What do you think?


Some pretty impressive chimney stacks, huh?

The children's guided tour was all in French and not suitable for the Littlest so after a family hot chocolate on the grounds, he and P-Daddy headed off to kill the time by checking out the chateau grounds. I'll admit I was worried, questioning my decision to book such a late tour. Ma Fille, the Middlest, and I headed back inside to the chapel where we met the monk who was stuck in the 16th century and believed anyone with a Spanish sounding name, was a potential spy sent by Francois' nemesis, Charles V of Spain.

{Padre Tour Guide, Francois I bedchamber}
The tour ran over. We were still inside when they locked the doors. And miraculously, the Littlest was not at all cranky, had been fantastic on his long walk around the grounds and had even collected a bouquet of fallen copper and blood colored maple leaves which he proudly presented to me as a gift. If you asked the kids, I think they'd say it was their favorite day. They were completely wrapped up in the history of it all. After that, they were fully on board and kept pushing to see as many chateaux as we could. It was cool.

{Goodbye Chambord...until next time}
More to come. Five more, to be exact.


  1. Such beautiful photos, Aidan! I know it is cliché to say but I really did feel like I was right there with you!!

    And I love the photo of the Larsons together--what a gorgeous bunch you are--that one is a framer, non?


  2. Gorgeous. And I especially love the photo of you all on the balcony, too. Y'all are a bunch 'a good lookers!

  3. Fabulous pictures, I love it. I know Chambord is massive, and your pics brought it more into scale, the details!!! Now I want a tour with the monk..

  4. Awesome towers & turrets - I can just imagine the little rooms and nooks up high with windows to the world. I would put my library up there, with a fireplace, bearskin rug and comfy chaise. Oh, and personal hot cocoa chef. Because it's Chambord!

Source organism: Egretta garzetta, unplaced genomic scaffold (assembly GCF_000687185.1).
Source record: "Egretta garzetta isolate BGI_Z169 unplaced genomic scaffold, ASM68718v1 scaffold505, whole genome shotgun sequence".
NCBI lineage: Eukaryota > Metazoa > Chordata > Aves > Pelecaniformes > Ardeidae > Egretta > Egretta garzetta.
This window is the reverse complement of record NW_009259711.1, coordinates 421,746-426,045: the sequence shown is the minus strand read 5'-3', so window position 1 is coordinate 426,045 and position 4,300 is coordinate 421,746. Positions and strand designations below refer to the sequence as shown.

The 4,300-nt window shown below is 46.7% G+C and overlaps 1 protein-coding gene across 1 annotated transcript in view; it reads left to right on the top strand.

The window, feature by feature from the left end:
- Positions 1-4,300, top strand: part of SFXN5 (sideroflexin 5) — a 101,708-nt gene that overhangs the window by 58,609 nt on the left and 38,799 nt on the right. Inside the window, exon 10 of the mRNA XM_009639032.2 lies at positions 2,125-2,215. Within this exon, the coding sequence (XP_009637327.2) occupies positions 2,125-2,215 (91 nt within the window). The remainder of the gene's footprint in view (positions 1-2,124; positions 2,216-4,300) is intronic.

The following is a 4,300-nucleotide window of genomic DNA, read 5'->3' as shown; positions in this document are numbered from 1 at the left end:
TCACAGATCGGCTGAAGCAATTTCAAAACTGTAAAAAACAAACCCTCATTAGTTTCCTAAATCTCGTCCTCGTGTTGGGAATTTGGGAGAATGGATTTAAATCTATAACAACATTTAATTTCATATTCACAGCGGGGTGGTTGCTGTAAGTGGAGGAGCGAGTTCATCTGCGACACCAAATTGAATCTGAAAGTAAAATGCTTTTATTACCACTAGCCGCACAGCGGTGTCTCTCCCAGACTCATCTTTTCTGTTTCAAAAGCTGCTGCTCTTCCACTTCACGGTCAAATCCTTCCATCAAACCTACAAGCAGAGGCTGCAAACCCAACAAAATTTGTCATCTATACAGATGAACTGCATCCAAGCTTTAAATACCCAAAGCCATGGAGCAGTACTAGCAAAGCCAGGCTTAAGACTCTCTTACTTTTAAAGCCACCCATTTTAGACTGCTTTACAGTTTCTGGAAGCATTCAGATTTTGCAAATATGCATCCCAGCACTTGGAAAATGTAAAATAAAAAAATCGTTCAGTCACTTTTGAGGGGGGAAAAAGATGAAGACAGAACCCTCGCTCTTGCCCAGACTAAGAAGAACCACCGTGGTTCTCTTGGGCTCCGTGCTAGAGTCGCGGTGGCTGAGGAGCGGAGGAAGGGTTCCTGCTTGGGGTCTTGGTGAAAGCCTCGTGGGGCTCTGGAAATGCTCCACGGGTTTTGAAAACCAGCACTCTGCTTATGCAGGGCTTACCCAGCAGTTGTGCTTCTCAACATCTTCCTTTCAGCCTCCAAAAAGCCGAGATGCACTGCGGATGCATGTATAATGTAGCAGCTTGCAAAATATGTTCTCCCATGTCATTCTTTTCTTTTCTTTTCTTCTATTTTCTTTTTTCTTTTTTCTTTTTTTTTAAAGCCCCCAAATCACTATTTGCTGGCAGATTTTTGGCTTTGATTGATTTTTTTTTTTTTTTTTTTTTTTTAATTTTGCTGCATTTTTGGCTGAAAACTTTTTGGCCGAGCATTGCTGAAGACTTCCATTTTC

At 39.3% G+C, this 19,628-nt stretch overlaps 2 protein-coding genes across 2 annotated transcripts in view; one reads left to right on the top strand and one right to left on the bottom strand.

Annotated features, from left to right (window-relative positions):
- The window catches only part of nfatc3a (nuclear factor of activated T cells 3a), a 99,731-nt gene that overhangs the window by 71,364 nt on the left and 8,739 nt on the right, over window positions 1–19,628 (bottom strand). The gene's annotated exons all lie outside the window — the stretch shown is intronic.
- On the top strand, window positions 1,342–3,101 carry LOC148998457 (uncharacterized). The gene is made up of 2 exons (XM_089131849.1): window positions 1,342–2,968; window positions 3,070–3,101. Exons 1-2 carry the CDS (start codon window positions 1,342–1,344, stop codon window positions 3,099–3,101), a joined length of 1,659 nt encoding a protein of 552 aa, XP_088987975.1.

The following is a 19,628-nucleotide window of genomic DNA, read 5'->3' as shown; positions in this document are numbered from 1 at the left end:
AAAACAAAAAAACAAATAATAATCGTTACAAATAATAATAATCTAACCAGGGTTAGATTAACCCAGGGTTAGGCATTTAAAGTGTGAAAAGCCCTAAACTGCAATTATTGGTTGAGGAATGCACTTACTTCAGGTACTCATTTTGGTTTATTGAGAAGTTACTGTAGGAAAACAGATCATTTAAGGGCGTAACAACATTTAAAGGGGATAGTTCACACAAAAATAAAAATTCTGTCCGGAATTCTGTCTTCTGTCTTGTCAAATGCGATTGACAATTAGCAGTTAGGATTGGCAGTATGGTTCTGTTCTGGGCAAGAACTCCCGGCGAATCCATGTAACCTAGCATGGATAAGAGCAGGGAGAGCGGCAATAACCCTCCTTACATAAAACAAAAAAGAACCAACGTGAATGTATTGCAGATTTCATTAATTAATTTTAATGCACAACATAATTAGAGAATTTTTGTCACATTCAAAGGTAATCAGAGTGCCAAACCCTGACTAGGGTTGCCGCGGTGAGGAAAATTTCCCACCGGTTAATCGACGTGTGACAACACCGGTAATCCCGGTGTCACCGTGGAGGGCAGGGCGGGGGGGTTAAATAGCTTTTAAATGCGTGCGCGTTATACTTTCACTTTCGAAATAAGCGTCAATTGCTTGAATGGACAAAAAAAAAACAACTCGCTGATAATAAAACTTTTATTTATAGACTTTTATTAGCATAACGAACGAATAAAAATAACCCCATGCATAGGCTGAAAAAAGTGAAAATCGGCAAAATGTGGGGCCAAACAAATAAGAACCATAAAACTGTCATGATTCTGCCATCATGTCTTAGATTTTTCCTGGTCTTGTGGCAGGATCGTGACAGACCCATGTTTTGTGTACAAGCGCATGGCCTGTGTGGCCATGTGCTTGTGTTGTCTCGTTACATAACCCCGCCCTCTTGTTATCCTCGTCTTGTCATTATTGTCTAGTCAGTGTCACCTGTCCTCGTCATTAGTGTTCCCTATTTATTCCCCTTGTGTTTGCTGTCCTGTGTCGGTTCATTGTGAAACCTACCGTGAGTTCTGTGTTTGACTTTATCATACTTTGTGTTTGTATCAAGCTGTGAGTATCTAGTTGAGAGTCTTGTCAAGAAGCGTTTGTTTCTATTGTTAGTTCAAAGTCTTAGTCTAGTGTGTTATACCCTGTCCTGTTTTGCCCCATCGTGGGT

5. Chateau Chambord is huge and amazingly beautiful as captured by your photographs. I am impressed that your kids were happy to spend the whole day at the chateau. I fear ours would have been bored after a couple of hours at that age.

  6. Kassandra,
    I'm glad you enjoyed it...there will be more and you'll be totally sick of reading about and seeing chateaux!
    The monk was a hoot. The kids loved all his jokes. He couldn't get his 16th century brain wrapped around the concept of snow skiing and that cracked them all up.
    Thanks for commenting.
    Aidan x

  7. Michel,
    We were very surprised that the kids did so well. They really cater to children visiting historic sites and museums here in France though, don't they? It makes them feel involved. We were lucky Chambord came first and made such a good impression that it made them want to see more.
    Happy Thanksgiving to your better half. (and you too!)

  8. Oh be still my heart! Children, young ones even, who enjoyed learning! I love it to pieces. Gorgeous photos and I am so glad you shared this part with us. Cannot wait for more! Also, My understanding is that the spiral staircase at Blois was what the Vanderbilt's used for inspiration of the Biltmore Estate in Asheville, NC, just for your own history lesson! haha